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Review article
Five decades of Antihistamines - an objective analysis
Balakrishnan D *
*Senior Assistant Professor of ENT, Madras Medical College and
Civil Surgeon at the Peripheral Hospital, Chennai 600082 India.
Adapted from a guest lecture delivered by the author at the
Fifth National Conference of The Association of Paediatric
Otolaryngologists of India 18-20 September 1998 Trivandrum,
India. This is a review article, coloured with two decades of
personal experience. Each statement in this article is
substantiated by bibliography. The unwieldy list of references
has been intentionally pruned in the interest of fluency and

The antihistamine is a commonly used drug. The number of antihistamines is
bewildering. This number keeps on increasing. Little distinction can be made between
the different compounds on the basis of efficacy. They do vary somewhat, however,
with respect to potency, dosage, relative incidence of side effects, and the type of
preparations available. Naturally, a physician would desire to choose a preparation that
will afford the greatest therapeutic success with minimal side effects. Unfortunately,
none of the antihistamines meet these criteria. Additionally, individuals vary significantly,
in their responses to antihistamines. This fact also adds to the physician’s conundrum.
But fortunately, all the available H1 blockers can be conveniently classified into several
classes. It would seem wise for the physician to get familiar with a few representative
compounds from the different classes and to base his choice on this knowledge.
In the latest issue of Current Index of Medical Specialities (CIMS, a common
compendium of drugs in India), eighteen different generic antihistamines are listed. The
number of trade formulations exceeds 120. Very frequently, new antihistamines are
launched. Each company claims that theirs is the best. The usual refrain is an
introduction of minor changes in the chemical structure with a claim for a new name.
This article is an objective analysis of the newer antihistamines. I have tried to be very
concise, without sacrificing information and fluency.
The hypersensitivity reaction

The most important player in the ‘allergy-reaction’ is the mast cell. First, the mast cells
get sensitized to an antigen. On subsequent re-exposure, they degranulate and release
histamine and similarly acting substances. This causes the typical reaction of itching,
nasal stuffiness, watery eyes and nose, sneezing, bronchospasm etc. This occurs within
the first several minutes and is aptly called the Early Phase Reaction. In approximately
half the patients, a late phase reaction also occurs in the next 3-10 hours. This phase is
characterised by an inflammatory infiltrate i.e. increased number of eosinophils,
basophils and mast cells in the affected tissue. It is during this late phase that several
other mediators like leukotrienes, prostaglandins and platelet activating factor are
produced. The net interactive mediator effect is mucosal engorgement. Additional
inflammatory response results in further symptoms. Patient remains hypersensitive to
antigen exposure for several hours to several days. With repeated exposure, the late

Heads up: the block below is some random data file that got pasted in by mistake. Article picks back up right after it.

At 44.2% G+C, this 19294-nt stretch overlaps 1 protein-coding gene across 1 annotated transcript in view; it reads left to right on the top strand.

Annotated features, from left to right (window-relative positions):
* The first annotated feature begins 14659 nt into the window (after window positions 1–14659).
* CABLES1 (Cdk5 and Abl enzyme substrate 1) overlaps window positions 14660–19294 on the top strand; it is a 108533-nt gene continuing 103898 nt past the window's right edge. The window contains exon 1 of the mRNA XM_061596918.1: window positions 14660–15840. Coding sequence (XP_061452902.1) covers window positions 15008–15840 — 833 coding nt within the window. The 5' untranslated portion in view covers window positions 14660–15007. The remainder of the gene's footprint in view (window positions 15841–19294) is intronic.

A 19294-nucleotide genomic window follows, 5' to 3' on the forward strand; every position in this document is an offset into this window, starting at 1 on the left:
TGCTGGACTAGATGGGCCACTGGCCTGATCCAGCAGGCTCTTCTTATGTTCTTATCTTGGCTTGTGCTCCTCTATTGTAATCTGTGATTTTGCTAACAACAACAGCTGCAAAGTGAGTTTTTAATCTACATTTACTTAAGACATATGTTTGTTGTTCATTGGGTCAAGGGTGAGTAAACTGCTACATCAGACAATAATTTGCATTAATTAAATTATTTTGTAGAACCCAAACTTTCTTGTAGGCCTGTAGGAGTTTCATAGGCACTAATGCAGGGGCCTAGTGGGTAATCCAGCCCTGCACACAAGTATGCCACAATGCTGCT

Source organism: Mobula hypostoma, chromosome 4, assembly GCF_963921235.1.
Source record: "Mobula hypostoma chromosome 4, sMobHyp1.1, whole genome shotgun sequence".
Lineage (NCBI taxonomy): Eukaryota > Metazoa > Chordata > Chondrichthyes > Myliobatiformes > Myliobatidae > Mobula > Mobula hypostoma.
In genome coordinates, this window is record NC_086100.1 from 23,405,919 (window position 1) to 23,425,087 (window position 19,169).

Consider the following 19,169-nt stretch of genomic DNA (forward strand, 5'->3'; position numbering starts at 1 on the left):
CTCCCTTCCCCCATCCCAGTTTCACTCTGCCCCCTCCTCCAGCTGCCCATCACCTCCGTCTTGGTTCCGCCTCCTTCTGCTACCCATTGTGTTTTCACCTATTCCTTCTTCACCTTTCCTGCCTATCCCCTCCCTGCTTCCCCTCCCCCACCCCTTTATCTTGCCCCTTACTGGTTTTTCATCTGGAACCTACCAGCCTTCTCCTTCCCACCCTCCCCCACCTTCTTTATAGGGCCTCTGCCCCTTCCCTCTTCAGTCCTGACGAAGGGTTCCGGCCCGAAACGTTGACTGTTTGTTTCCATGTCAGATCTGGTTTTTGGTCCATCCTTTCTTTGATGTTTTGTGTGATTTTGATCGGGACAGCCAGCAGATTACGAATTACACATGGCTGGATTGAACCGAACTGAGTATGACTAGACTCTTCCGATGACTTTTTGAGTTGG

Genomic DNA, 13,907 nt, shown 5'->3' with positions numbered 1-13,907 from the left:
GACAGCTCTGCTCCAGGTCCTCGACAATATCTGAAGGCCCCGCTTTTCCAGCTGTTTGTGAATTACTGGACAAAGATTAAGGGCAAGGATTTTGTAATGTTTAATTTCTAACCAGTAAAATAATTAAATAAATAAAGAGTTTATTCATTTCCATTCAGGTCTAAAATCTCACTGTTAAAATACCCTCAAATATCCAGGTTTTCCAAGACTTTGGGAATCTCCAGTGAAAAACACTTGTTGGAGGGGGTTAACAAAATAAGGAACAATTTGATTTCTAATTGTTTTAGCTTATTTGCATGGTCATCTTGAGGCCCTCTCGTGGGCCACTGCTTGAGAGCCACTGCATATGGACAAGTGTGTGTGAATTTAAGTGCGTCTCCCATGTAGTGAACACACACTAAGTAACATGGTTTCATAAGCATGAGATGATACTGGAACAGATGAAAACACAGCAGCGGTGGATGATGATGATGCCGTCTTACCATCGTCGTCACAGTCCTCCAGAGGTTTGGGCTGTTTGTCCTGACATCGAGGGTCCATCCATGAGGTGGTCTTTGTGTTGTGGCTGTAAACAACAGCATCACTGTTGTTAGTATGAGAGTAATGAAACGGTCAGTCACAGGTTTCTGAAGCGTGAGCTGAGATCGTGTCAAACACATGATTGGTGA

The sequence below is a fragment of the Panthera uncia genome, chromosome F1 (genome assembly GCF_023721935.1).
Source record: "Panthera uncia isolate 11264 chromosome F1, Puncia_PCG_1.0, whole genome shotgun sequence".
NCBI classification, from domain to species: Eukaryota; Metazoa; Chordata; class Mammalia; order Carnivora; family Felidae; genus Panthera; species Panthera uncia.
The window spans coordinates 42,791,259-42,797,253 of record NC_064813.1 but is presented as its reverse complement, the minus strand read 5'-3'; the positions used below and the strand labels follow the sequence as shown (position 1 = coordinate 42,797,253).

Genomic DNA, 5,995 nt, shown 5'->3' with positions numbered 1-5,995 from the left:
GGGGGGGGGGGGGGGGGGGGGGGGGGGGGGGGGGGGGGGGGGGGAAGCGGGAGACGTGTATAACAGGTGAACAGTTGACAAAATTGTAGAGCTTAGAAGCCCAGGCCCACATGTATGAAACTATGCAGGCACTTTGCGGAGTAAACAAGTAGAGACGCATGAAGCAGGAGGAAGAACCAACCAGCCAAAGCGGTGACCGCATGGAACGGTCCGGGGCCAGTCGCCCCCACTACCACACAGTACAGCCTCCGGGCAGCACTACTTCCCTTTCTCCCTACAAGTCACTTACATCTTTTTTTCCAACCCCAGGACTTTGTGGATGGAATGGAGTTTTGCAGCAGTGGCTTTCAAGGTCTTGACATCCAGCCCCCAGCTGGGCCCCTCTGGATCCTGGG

phase can become chronic.
Histamine inhibitors
In 1910, Dale and Laidlaw discovered histamine. After the discovery of histamine, thirty
six long years had to be spent in painstaking research before a compound to block its
action could be found. But this phenolic ether amine was never used in humans
because it was too toxic. Another seven years had to pass before the first clinically
useful anti histamine, Pyrilamine could be synthesized. Soon, several compounds made
their appearance. They are now collectively called the first generation anti histamines.
They were all lipid-soluble and consequently crossed the blood-brain barrier – resulting
in sedation. Some have the unsavoury side effect of producing neural stimulation also,
leading to tremulousness. Even convulsions can result with supra therapeutic doses. In
the last 15 years, newer methods of synthesis led to the development of less lipophillic
antihistamines. Consequently, they are less liable to reach the brain and thus less liable
to produce sedation. These were called second generation antihistamines. Inspite of
their side effects, several first generation antihistamines are still usefully employed for
specific indications (Table1).

Clinical considerations

The Antihistamines are competitive inhibitors of histaminic action, either at the H1 or the
H2 receptor sites. They prevent the action of histamines, rather than reverse it. Hence
they are better given before histamine liberation occurs i.e. before the antigen challenge
occurs. Despite claims to the contrary, as a class, they lead to some degree of dry
mouth, sedation, lassitude and gastro intestinal symptoms. In a clinical situation when a
patient presents to you with signs of severe allergy, the drug of choice is adrenaline a
potent physiological antagonist of histamine. Further, several antihistamines do not
block the production of late phase mediators. This is why sometimes we need drugs
other than antihistamines like steroids (Table 2).

Properties of newer antihistamines
In table 3, the salient properties are indicated. Briefly put, all new antihistamines except
cetirizine,are less sedating. Terfenadine has a potential to lead to cardiac arrhythmia.
Loratidine can be given once a day. In view of the diurnal variation of the inhalational
allergy, this antihistamine can usefully be given in the night, so that it can cover the
early morning period.

Table1. First generation Antihistamines still in use

Table2. Drug therapy of allergy
stabilise mast cell membrane / prevent degranulation
Table3. Second generation Antihistamines which are commonly used


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